Acta Scientific Medical Sciences (ASMS)(ISSN: 2582-0931)

Case Reports Volume 6 Issue 5

Small Bowel Obstruction Secondary to an Internal Hernia Through the Pouch of Douglas: A Case Report and Review of the Literature

Elizabeth Guelmo-Daisley*, Ariadne Saunders, Richard Spence and Professor Shamir Cawich

Department of Surgery, Port- Of Spain General Hospital, Port- Of- Spain, Trinidad

*Corresponding Author: Elizabeth Guelmo-Daisley, Department of Surgery, Port- Of Spain General Hospital, Port- Of- Spain, Trinidad.

Received: February 22, 2022; Published: April 13, 2022

Abstract

Background: Internal hernias are an uncommon cause of small bowel obstruction. These are caused by the protrusion of viscera through defects in the mesentery or peritoneum. Pouch of Douglas hernias are an exceedingly rare type of internal hernia. As such, there are no standard guidelines for management.

Case Presentation: An elderly female presented with small bowel obstruction in the virgin abdomen, was found to have a recto uterine cul-de-sac or pouch of Douglas hernia via a computer tomography (CT) scan. Open reduction of the hernia followed by herniotomy was the method used to treat this patient.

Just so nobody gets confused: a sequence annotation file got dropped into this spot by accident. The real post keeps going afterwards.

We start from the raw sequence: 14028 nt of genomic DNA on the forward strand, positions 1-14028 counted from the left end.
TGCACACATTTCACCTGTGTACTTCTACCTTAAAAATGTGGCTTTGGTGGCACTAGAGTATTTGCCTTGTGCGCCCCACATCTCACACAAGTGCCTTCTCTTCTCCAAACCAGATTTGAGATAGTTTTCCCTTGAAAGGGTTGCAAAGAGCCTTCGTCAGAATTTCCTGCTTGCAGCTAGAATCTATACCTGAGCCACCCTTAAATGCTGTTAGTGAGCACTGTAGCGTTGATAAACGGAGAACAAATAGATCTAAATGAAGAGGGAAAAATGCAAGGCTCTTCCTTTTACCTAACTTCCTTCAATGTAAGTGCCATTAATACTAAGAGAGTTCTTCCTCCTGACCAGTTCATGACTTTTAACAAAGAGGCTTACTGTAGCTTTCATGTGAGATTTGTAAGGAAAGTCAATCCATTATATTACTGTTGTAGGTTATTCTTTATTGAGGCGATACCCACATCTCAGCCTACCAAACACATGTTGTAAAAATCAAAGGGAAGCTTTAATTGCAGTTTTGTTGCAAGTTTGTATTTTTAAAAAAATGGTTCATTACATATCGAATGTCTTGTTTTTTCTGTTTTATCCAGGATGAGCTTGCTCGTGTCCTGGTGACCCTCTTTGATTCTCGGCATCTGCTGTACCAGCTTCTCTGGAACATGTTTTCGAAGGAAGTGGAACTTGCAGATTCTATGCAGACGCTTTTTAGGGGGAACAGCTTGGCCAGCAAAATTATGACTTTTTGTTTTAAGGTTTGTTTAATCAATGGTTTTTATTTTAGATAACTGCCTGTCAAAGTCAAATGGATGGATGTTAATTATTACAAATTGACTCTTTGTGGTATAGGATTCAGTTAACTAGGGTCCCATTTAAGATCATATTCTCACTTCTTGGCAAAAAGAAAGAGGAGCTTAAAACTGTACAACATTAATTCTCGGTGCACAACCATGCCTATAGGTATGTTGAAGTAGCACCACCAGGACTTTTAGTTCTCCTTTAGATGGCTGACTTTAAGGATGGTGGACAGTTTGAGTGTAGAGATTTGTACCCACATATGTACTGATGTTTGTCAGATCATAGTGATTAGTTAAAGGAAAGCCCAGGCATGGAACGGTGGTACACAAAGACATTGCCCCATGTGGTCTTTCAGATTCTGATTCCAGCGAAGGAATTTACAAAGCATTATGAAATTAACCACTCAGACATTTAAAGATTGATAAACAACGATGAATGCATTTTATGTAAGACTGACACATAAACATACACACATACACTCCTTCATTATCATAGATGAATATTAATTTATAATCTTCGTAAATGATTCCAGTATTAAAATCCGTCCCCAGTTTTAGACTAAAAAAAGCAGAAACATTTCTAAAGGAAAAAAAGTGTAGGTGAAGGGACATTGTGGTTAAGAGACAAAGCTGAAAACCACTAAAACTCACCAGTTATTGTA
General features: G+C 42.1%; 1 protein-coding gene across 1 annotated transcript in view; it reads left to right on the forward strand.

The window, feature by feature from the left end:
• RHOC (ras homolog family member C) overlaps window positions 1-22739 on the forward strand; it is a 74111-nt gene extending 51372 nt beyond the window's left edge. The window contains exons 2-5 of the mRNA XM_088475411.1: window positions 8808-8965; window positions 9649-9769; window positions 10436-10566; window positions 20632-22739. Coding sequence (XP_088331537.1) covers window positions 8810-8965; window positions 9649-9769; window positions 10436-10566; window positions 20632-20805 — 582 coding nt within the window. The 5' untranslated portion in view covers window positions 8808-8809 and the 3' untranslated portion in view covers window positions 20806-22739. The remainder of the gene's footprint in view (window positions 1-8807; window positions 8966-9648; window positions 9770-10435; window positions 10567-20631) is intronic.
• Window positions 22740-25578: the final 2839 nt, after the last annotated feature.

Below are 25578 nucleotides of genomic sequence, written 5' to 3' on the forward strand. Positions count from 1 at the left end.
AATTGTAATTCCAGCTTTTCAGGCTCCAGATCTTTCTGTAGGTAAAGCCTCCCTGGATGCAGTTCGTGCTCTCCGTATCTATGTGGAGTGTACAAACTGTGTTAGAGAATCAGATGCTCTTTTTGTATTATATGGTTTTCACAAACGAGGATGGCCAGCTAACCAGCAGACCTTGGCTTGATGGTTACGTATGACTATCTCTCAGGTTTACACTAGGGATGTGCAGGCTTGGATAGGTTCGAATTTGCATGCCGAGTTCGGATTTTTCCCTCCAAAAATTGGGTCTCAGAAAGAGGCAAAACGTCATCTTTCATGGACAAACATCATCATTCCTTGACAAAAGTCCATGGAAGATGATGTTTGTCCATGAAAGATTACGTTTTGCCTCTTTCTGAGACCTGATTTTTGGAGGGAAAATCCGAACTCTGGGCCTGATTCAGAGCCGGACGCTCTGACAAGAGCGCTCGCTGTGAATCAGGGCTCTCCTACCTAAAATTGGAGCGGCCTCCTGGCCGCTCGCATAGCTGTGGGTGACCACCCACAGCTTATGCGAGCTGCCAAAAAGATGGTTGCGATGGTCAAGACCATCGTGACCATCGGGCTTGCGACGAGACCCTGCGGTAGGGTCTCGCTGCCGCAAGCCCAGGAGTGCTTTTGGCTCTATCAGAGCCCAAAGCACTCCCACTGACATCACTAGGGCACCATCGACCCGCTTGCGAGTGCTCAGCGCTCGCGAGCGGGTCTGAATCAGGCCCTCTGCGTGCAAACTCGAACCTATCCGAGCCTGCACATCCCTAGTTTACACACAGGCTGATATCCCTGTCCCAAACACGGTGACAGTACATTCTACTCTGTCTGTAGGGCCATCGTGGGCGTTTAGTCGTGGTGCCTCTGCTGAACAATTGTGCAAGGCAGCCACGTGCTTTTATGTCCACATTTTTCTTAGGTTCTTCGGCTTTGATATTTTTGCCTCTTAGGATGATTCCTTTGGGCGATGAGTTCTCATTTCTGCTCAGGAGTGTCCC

Conclusion: Pouch of Douglas hernias are a rare type of internal hernia. It may be due to a congenital defect in the peritoneum or due to an acquired defect usually secondary to previous pelvic procedures. It may be identified via computer tomography (CT) and the definitive management is surgical due to the high risk of strangulation. Herniotomy or widening of the hernia defect, which decreases the risk of incarceration and strangulation, appears to be a valid method of definitive management of hernias within the Pouch of Douglas

Keywords: Computer Tomography; Douglas; Hernia

References

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Citation

Citation: Elizabeth Guelmo-Daisley. “Small Bowel Obstruction Secondary to an Internal Hernia Through the Pouch of Douglas: A Case Report and Review of the Literature”.Acta Scientific Medical Sciences 6.5 (2022): 14-17.

Copyright

Copyright: © 2022 Elizabeth Guelmo-Daisley. This is an open-access article distributed under the terms of the Creative Commons Attribution License, which permits unrestricted use, distribution, and reproduction in any medium, provided the original author and source are credited.




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